CHARLESTON, W.Va. — A week ahead of the official start of spring, West Virginia was in the path of a winter wallop courtesy of a Nor’easter forming out of two colliding systems Monday that was expected to eventually affect the entire Northeast.

As of mid-day Monday, Winter Storm Warnings from the National Weather Service stretched from Greenbrier County, beginning Monday night, up through all of the Eastern Panhandle counties and continued for all states into Maine.

Along the northeast coasts, there were Blizzard Warnings.


This forecast accumulation map from the National Weather Service was released on Monday morning.

Maura Casey, meteorologist with the National Weather Service in Charleston, called it a “complicated” storm system with varying amounts of snow possible by Wednesday.

The Eastern Panhandle counties in West Virginia and the eastern mountains — from Preston County south to Greenbrier County — would take the hardest hits, according to Casey.

“We have a pretty high confidence of heavy snowfall there,” she said. “We’re talking, the lower-lying areas and the lower elevations, right around that six to eight inch range, but once you get up on the ridgetops and the higher elevations, we’re looking at right around a foot.”

As of early Monday afternoon, Winter Storm Warnings were scheduled to take effect Monday night in the following counties:

Preston, Tucker, ridges of eastern Monongalia, Greenbrier, Hampshire, Hardy, Grant, Mineral, Pendleton, Morgan, Berkeley, Jefferson, Taylor, Upshur, Barbour, southeast Nicholas, Webster, Pocahontas, Randolph

Winter Weather Advisories were posted for counties to the immediate west and south of those counties with varied snow totals in the forecast.

“We’re looking at two to six inches from the Northern Panhandle down into the Beckley area, but those amounts will be sensitive to the system track and how warm we get in the western lowlands,” Casey explained.

“We’re ready,” Carrie Jones, communications specialist for the West Virginia Department of Transportation, reported on Monday morning, admitting “You don’t always know what Mother Nature’s going to do. You see the predictions, but sometimes you just have to wait and see what really happens.”

Crews with the Division of Highways were pre-staging snow removal equipment in parts of eastern West Virginia ahead of the snow’s arrival.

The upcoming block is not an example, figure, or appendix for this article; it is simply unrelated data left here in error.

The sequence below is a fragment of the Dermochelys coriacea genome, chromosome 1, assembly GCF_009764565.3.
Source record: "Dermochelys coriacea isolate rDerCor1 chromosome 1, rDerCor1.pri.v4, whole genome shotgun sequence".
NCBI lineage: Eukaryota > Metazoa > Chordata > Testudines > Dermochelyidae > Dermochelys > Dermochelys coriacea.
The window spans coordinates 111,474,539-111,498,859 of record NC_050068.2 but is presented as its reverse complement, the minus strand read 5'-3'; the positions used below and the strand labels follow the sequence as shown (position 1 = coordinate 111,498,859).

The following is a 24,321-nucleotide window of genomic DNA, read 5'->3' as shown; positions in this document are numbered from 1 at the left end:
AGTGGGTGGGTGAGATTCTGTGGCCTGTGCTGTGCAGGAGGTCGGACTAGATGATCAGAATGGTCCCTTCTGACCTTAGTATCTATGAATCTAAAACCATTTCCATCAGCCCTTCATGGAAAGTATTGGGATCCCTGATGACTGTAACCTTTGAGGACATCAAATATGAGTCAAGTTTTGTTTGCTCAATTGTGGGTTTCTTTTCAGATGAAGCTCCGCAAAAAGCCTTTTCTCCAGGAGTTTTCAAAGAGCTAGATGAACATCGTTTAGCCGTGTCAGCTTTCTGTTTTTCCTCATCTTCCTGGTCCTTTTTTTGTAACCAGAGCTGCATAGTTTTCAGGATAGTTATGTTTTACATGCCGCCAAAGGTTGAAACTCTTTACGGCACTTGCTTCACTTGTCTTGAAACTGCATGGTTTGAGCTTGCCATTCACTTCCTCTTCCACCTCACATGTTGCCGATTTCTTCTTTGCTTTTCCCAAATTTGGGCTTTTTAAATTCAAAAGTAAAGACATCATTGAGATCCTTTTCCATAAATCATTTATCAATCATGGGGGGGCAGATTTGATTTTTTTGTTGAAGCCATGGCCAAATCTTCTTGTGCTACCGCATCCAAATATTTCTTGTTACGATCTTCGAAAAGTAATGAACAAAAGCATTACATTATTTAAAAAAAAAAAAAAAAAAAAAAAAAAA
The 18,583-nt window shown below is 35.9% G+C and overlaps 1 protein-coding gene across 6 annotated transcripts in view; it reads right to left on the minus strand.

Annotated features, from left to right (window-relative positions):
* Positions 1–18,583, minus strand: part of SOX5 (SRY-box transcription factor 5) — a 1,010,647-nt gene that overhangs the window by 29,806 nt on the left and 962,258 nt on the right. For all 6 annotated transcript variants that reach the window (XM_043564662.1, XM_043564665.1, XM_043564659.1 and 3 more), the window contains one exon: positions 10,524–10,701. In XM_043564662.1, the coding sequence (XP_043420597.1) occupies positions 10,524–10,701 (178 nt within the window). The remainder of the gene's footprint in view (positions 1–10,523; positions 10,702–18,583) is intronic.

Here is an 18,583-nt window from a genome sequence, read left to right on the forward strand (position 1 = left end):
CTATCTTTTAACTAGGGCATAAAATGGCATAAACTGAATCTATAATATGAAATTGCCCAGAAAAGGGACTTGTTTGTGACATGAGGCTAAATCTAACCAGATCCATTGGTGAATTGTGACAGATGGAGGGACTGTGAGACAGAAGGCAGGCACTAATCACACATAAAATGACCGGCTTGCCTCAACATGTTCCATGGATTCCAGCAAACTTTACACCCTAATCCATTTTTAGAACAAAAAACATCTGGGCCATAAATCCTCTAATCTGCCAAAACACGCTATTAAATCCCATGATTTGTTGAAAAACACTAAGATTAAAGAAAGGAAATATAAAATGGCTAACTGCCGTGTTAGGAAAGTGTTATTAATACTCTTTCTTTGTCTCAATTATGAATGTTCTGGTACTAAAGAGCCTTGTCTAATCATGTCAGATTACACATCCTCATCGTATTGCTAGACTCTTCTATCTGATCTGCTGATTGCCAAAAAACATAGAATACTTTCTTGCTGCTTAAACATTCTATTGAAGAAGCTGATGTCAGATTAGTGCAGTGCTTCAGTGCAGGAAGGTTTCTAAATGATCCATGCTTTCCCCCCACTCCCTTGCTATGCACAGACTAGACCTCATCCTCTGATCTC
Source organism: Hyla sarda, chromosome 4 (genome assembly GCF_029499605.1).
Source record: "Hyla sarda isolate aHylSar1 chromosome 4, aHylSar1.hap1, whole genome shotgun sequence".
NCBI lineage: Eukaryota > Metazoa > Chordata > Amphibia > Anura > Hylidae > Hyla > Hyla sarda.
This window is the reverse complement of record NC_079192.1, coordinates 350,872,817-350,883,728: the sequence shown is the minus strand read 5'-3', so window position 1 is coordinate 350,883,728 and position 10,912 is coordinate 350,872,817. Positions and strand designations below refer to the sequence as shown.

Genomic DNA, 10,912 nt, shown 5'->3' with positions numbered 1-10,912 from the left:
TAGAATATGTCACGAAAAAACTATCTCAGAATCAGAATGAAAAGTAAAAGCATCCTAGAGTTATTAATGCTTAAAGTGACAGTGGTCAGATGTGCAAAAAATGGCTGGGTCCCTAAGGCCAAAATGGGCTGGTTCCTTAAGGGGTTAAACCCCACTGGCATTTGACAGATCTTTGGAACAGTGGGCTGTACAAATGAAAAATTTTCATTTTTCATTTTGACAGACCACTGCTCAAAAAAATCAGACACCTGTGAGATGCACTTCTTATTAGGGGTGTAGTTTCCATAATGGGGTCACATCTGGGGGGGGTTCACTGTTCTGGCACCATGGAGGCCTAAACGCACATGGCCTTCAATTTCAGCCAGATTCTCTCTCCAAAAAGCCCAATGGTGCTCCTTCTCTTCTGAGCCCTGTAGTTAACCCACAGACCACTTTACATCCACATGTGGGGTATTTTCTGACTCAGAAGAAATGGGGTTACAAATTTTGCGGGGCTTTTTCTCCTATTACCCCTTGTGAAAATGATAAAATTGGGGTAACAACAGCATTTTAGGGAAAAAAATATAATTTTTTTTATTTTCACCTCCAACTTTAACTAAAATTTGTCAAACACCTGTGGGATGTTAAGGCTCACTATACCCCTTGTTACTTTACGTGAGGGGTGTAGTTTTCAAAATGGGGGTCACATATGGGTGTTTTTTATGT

Where possible, Jones said salt brine would be used to pre-treat roads.

“We can put it down before a winter event happens, so when the snow starts to fall, it melts on contact and kind of gives us a jump-start,” she said.

So far this winter, the DOH has used 46 percent of its snow and ice removal — about $33 million of the $61.8 million budgeted, according to Jones. As of March 9, 2016, 193,017 tons of salt had been used. As of last Thursday, 115,229 tons had been used.

Preparations for the storm started days ago in some parts of the Mountain State, Jones said.

In Webster County, Richard Rose, director of Webster County 911 and the office of emergency services, was reminding residents Monday about the importance of preparing themselves and their households for 72 hours, at least, potentially without power.

“We want to prepare for the worst and hope for the best,” Rose said.

The forecast indicated Webster County’s highest elevations could see 12 inches of snow, with six to eight inches elsewhere.

“That’s going to be pretty significant compared to (the rest of) this winter,” Rose told MetroNews near the end of what has been a mild season.

“Baseball season’s here. Everybody’s had the spring fever. With the temperatures and the weather that we’ve had over the past several weeks, I think it’s going to be a shock to a lot of people and we’re trying to get the message out, ‘Continue to be prepared.'”

Snow totals in West Virginia were not expected to lead the storm.

The highest snow totals, as much as two feet possibly, were predicted near the Interstate 81 Corridor of Pennsylvania along with parts of New York, Connecticut, Massachusetts and New Hampshire.

Spring officially begins on Monday, March 20.

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